What to expect from the Dodgers' Stone in the big leagues

May 3rd, 2023

In the shortened five-round Draft in 2020, was the 159th overall and penultimate selection. On Wednesday, he'll become the 14th member of that class (and just the sixth non-first-rounder) to reach the big leagues when he starts for the Dodgers against the Phillies.

Stone's repertoire has improved dramatically since he signed for a well-below-slot $97,500, a testament to Los Angeles' acumen at finding players and developing them. He didn't register on scouting radars and was barely recruited coming out of Riverside High School (Lake City, Ark.) in 2017. Six years later, he ranks No. 48 on MLB Pipeline's Top 100 Prospects list and is taking the mound for one of the most successful clubs in the Majors.

Stone spent most of his first two college seasons at Central Arkansas as a reliever, leading the Bears with six saves as a sophomore before moving to the rotation full-time in 2020. He made just four starts before the pandemic wiped out the season but made them count, allowing a total of just four runs and concluding with a 13-strikeout no-hitter against Southeastern Louisiana.

At that point, Stone stood out more for command of his fastball and slider than the quality of those pitches. His heater operated at 90-92 mph and topped out at 96, while his slider parked in the low 80s. He threw just three changeups in his four starts, none of them for strikes.

Now 24 years old, Stone is a completely different pitcher. His four-seam fastball has jumped to 94-98 mph and his low-release height leads to plenty of induced vertical break that creates difficult carry up in the zone. He not only has boosted his slider to the mid-80s, he also has developed better shape with it. Both offerings grade as solid -- and pale in comparison to his changeup.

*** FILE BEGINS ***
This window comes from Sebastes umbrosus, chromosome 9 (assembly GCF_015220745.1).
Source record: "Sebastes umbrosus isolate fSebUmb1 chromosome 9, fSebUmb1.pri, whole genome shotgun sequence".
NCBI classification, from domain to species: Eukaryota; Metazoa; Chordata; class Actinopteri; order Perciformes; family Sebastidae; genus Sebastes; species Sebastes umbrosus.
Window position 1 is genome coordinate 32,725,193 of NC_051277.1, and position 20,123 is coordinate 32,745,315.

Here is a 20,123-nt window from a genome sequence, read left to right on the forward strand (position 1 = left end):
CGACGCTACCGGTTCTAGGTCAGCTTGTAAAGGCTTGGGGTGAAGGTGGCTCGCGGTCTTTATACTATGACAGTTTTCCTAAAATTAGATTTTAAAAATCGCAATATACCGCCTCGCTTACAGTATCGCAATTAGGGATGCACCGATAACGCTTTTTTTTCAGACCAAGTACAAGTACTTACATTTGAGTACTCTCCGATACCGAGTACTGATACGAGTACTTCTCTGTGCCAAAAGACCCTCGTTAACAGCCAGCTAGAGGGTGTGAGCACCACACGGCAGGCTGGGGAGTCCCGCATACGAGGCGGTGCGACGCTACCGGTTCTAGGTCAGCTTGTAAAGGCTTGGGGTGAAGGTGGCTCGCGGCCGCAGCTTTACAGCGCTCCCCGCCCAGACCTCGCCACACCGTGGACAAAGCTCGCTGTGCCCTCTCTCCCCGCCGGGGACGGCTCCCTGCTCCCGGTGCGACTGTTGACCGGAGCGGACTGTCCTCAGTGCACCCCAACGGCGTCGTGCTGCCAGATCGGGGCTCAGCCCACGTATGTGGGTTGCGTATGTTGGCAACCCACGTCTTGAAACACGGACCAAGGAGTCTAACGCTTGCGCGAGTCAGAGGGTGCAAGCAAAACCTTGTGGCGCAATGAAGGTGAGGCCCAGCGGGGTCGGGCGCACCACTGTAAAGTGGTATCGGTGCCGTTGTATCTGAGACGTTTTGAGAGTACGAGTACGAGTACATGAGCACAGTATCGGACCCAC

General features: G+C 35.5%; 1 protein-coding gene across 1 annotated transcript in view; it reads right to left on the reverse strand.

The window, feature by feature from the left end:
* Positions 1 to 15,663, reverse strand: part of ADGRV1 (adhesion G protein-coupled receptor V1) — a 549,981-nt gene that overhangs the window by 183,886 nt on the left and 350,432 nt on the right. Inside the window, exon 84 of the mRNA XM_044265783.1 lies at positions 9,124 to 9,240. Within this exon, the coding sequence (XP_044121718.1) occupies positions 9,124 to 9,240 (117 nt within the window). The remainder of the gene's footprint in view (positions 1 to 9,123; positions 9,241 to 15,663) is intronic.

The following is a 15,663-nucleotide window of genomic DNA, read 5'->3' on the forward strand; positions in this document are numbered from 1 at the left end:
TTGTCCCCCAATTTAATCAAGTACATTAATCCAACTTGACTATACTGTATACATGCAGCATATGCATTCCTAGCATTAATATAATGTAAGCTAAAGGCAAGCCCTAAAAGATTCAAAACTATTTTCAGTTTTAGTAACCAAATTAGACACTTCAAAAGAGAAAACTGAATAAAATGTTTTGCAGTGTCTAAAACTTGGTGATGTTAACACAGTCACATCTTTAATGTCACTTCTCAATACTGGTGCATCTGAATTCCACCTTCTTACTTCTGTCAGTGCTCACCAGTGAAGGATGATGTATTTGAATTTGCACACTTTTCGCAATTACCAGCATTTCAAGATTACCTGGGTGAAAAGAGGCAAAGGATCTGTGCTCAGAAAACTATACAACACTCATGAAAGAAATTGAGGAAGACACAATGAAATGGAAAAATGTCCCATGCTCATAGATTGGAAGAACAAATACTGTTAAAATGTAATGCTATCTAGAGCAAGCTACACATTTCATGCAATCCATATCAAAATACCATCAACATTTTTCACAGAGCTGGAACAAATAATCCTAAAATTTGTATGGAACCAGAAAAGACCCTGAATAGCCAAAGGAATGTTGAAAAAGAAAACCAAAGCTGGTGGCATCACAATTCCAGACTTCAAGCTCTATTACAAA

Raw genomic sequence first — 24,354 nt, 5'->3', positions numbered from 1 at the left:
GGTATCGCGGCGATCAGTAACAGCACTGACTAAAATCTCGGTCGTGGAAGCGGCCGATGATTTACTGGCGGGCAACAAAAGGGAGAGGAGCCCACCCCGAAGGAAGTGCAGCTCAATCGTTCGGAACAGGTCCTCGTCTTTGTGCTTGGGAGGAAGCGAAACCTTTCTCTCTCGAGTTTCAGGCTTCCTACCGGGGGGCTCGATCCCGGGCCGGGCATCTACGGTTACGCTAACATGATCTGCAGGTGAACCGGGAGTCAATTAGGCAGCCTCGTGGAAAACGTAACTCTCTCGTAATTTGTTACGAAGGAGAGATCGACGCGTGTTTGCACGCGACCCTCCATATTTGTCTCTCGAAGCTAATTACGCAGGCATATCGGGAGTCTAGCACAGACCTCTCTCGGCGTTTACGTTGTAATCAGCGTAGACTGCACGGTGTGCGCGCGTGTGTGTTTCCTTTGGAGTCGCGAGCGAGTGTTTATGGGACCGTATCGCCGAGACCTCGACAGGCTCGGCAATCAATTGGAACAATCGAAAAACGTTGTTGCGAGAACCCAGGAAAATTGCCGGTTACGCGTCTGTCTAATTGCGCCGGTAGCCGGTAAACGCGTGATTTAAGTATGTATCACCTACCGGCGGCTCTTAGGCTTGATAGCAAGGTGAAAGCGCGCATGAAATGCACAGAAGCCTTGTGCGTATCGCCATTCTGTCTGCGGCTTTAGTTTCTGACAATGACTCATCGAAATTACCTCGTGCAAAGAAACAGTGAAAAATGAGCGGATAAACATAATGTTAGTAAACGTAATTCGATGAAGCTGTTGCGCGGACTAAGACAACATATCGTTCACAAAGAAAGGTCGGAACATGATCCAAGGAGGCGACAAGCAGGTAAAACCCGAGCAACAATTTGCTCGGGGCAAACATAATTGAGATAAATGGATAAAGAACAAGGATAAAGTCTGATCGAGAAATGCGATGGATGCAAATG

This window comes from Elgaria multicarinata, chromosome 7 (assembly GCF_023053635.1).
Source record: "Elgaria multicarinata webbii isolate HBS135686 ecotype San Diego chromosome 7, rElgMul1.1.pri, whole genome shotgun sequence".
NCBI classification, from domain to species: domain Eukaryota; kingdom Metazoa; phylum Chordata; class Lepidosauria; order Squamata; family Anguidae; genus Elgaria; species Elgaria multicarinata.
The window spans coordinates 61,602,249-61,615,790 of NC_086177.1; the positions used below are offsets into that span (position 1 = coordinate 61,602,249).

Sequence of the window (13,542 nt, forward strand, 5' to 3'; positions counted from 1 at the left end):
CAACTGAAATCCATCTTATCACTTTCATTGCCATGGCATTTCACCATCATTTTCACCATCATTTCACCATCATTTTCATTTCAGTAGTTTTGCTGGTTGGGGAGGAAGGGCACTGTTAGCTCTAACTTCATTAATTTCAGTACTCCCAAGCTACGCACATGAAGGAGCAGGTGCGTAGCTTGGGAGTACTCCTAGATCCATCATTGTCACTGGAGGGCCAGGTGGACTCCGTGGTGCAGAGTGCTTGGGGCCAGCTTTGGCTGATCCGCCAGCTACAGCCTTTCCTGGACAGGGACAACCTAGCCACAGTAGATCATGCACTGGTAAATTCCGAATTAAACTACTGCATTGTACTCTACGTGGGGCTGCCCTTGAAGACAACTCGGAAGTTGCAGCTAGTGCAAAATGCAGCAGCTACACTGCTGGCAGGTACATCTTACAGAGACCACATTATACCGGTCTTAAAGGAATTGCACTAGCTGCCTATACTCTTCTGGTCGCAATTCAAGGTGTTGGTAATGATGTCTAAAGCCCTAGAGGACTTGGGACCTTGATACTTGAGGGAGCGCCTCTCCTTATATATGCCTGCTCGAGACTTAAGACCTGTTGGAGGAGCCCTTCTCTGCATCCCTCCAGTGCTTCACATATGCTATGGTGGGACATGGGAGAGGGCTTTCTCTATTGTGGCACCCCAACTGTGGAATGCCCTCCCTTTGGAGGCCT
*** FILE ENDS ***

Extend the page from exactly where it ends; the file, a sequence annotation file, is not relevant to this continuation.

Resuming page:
Stone has one of the best cambios among pitching prospects anywhere in the game. It's a plus-plus weapon that arrives in the mid-80s before diving at the plate. He has thrown more changeups than four-seam fastballs in the past two seasons while generating a 52 percent swing-and-miss rate with it.

While Stone isn't very physical at 6-foot-1 and 175 pounds, his athleticism and efficient delivery enable him to throw strikes and maintain the quality of his pitches. Armed with his upgraded stuff, he has posted a 2.69 ERA with a 333/81 K/BB ratio and .223 average-against in 237 1/3 Minor League innings.

Stone led the Minors in ERA (1.48) and ranked fifth in strikeout rate (12.4 per nine innings) last year, then dazzled the Dodgers with 6 2/3 scoreless innings -- fanning 14 of the 27 batters he faced -- during Cactus League action this spring.

"Certainly the skill set we already knew about, but it’s still good to see in bullpen sessions every day," Los Angeles manager Dave Roberts said in March. "But I just think learning more about the person, the heartbeat, how he performs on this stage. That’s really telling. I couldn’t be more impressed with Gavin."

Stone got shelled for six runs in his first start in Triple-A this season before settling down and yielding just seven runs in next five outings. In his last time out on Thursday, he allowed one run while striking out eight in five innings, seven on changeups.

It's uncertain how long Stone will stay with Dodgers in his first trip to the Majors. Los Angeles doesn't have an injury or a rotation opening so much as it wants to ease the workload of its current starters by giving them an extra day of rest.

Stone's combination of stuff and polish should allow him to become at least a No. 3 starter once he gets acclimated to the big leagues. It's a tribute to the depth of the Dodgers' talent that he's more of a luxury right now than already part of their rotation.